The study also found that the participants who received the Pfizer vaccine had more antibodies in their breast milk when compared with those who received the Moderna vaccine. That said, the team noted that more research is needed to confirm their findings.

The UF study acknowledged that their findings did not determine whether and to what extent the antibodies could protect against COVID-19. However, the study did show that vaccination was safe for the 21 mothers involved and provided them with immunity, Neu said. He and Larkin emphasized that their study is not meant to stress anyone who can’t breastfeed, and they hope its findings encourage more people to get the COVID-19 vaccine.

“By just them becoming vaccinated, they are already helping the baby,” Larkin said.
Multiple other studies have examined COVID antibodies in breast milk, some even pointing towards possible immunity for nursing infants.

Are Antibodies Found in Breast Milk Able To Protect Nursing Infants?

Are Antibodies Found in Breast Milk Able To Protect Nursing Infants?Other studies have shown that antibodies produced by pregnant individuals vaccinated for COVID-19 are passed to a fetus through the umbilical cord blood. One such study is from researchers at Weill Cornell Medicine and New York-Presbyterian, which has been published in the journal Obstetrics & Gynecology.

Another study, published in JAMA Network, of 84 women detected strong production of IgA and IgG antibodies in breast milk for six weeks after vaccination. The overwhelming majority (97%) had elevated breast milk antibodies.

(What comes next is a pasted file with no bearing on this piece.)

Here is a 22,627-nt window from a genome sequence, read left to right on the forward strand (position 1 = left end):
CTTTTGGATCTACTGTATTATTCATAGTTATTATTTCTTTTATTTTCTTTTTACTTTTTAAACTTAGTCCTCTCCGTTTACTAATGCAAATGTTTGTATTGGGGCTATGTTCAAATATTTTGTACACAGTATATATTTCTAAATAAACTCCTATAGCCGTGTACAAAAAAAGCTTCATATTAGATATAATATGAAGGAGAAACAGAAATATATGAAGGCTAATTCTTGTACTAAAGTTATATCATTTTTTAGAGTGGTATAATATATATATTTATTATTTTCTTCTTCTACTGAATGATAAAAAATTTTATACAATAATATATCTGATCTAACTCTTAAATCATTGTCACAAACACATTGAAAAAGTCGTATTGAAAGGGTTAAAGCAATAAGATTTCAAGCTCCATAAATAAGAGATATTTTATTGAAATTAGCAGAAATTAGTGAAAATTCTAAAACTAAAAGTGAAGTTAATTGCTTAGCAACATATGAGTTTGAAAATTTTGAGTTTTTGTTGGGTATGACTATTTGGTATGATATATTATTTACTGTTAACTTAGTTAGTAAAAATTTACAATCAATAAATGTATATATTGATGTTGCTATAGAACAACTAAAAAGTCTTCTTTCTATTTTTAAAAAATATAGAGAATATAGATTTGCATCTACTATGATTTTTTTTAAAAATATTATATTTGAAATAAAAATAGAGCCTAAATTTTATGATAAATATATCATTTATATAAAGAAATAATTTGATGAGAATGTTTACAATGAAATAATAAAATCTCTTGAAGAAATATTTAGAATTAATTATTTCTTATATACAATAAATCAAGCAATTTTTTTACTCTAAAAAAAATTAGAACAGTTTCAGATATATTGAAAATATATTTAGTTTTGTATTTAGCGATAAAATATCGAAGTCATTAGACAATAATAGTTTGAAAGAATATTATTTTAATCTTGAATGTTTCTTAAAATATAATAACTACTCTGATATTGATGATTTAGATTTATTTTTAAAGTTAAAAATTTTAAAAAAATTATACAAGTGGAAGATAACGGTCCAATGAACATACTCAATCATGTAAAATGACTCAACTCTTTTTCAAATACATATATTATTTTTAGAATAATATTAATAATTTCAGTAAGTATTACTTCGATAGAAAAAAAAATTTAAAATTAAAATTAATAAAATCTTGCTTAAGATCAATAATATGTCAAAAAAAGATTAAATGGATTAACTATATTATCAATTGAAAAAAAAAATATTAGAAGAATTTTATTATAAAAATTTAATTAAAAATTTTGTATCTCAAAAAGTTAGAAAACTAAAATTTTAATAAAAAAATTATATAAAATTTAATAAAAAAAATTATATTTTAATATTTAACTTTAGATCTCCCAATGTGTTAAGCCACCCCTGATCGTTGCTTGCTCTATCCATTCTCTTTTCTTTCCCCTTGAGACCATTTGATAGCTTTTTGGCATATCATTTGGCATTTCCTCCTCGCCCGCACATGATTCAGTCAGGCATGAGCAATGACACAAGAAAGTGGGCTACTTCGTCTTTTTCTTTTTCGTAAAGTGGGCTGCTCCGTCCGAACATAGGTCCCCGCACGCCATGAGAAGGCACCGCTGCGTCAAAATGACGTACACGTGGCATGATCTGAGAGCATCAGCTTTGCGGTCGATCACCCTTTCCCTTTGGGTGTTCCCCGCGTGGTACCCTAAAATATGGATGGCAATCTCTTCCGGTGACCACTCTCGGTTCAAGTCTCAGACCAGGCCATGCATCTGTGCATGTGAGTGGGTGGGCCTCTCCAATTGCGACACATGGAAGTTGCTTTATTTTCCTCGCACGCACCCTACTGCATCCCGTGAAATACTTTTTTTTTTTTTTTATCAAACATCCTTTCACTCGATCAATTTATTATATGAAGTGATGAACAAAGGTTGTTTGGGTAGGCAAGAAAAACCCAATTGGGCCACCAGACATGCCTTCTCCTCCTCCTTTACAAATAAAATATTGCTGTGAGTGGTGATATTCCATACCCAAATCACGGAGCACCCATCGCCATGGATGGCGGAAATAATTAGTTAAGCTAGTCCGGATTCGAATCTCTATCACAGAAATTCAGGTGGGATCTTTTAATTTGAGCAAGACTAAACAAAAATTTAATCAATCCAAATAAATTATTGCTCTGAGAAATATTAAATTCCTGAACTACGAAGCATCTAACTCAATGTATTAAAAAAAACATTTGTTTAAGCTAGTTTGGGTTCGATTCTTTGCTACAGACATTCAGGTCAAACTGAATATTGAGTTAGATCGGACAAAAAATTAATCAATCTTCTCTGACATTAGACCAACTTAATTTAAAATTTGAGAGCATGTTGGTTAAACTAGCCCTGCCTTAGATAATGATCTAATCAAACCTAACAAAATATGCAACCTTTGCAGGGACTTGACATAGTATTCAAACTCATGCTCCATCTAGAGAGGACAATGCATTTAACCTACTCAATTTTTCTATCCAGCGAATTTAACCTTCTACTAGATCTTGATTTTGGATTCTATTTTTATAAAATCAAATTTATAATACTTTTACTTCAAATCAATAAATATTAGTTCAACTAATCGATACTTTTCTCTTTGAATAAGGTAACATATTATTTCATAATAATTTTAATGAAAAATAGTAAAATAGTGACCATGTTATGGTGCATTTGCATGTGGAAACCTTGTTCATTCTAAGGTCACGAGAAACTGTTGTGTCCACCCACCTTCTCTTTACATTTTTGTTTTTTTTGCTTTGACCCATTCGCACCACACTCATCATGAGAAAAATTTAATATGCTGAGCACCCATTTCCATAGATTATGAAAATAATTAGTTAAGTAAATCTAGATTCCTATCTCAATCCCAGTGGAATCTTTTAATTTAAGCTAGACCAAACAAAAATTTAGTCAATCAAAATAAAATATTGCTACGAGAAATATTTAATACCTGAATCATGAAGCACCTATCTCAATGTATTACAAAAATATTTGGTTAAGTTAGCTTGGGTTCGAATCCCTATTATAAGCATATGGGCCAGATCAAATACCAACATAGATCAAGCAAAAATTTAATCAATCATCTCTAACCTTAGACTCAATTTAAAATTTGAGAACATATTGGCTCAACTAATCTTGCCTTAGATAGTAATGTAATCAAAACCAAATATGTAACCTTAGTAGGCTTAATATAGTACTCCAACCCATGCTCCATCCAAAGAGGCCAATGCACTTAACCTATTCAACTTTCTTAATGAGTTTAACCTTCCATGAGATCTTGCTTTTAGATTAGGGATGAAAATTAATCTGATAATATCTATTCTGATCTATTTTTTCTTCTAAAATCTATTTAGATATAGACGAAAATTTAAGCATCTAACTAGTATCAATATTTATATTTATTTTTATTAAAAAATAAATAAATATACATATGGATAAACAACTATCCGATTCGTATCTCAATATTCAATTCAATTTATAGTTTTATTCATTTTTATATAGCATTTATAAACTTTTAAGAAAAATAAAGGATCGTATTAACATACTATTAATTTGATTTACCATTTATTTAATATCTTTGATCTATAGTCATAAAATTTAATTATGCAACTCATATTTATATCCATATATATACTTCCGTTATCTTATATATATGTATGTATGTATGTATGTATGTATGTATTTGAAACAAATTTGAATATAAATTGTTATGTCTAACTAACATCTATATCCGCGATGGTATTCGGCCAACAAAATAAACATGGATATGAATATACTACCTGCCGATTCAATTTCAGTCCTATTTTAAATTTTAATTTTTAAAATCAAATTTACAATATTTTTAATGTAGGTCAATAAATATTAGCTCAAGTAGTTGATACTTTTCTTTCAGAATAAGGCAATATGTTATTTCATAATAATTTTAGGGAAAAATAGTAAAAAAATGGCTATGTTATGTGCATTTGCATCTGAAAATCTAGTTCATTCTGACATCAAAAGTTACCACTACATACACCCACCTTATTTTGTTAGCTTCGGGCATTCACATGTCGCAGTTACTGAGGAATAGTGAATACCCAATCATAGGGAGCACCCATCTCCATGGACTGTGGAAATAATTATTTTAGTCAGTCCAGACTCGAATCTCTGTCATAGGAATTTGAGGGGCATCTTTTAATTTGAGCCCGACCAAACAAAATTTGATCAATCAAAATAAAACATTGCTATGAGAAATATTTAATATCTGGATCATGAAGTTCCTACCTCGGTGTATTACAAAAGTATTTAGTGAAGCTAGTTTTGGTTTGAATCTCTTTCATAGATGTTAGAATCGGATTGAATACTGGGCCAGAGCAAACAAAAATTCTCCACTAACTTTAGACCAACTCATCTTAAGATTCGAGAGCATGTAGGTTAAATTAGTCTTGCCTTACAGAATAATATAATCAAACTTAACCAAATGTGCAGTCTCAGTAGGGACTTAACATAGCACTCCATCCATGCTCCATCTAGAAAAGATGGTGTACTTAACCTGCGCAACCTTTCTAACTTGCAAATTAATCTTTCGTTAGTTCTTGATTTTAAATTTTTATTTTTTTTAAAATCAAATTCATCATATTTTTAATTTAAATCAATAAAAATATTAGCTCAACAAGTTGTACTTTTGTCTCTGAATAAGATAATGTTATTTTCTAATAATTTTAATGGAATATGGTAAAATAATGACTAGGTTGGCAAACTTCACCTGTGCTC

The researchers also observed neutralizing effects in the immune proteins, potentially signaling that they keep infants safe from COVID-19.

“This means that mothers are not only producing antibodies within their bodies at high levels for protection against the virus that causes COVID-19 but also, they produce high enough levels that the antibodies are secreted via their breast milk,” says Dr. Priya Soni, a pediatric infectious disease specialist in the Cedars-Sinai Pediatrics Department who was not involved with the study.

While still unclear, scientists believe that this extended antibody production may help protect infants against COVID-19. Vaccinating a mother before pregnancy could allow immune cells to be transferred during the third trimester and breastfeeding stages, protecting the baby from a very young age, says Dr. Soni.

Do Antibodies in Breast Milk Mean Your Baby Is Vaccinated?

For some, the notion that some studies have found COVID antibodies in breast milk may lead some parents to believe their child is now “vaccinated.” This is simply not the case. Scientists still don’t fully understand to what extent these antibodies protect against COVID-19.

“Though we are seeing potential protection through breast milk, this is considered “passive immunity,'” Dr. Soni clarifies.

This “passive” immunity may provide some level of protection, but it is not considered to be the same as vaccinated protection. For now, there is still a long way to go before scientists can determine whether COVID antibodies in breast milk provide adequate protection. Currently, the best way to protect yourself and your child is to get vaccinated as early as you can. That means ideally to get vaccinated before getting pregnant, although there is no risk associated with vaccination during any point of pregnancy.

For more information on the COVID-19 vaccines, or if the vaccine is safe for you or your nursing child, it’s always important to talk with your doctor. For more general information about the safety and efficacy of COVID-19 vaccines, visit the CDC’s website to learn more and read frequently asked questions.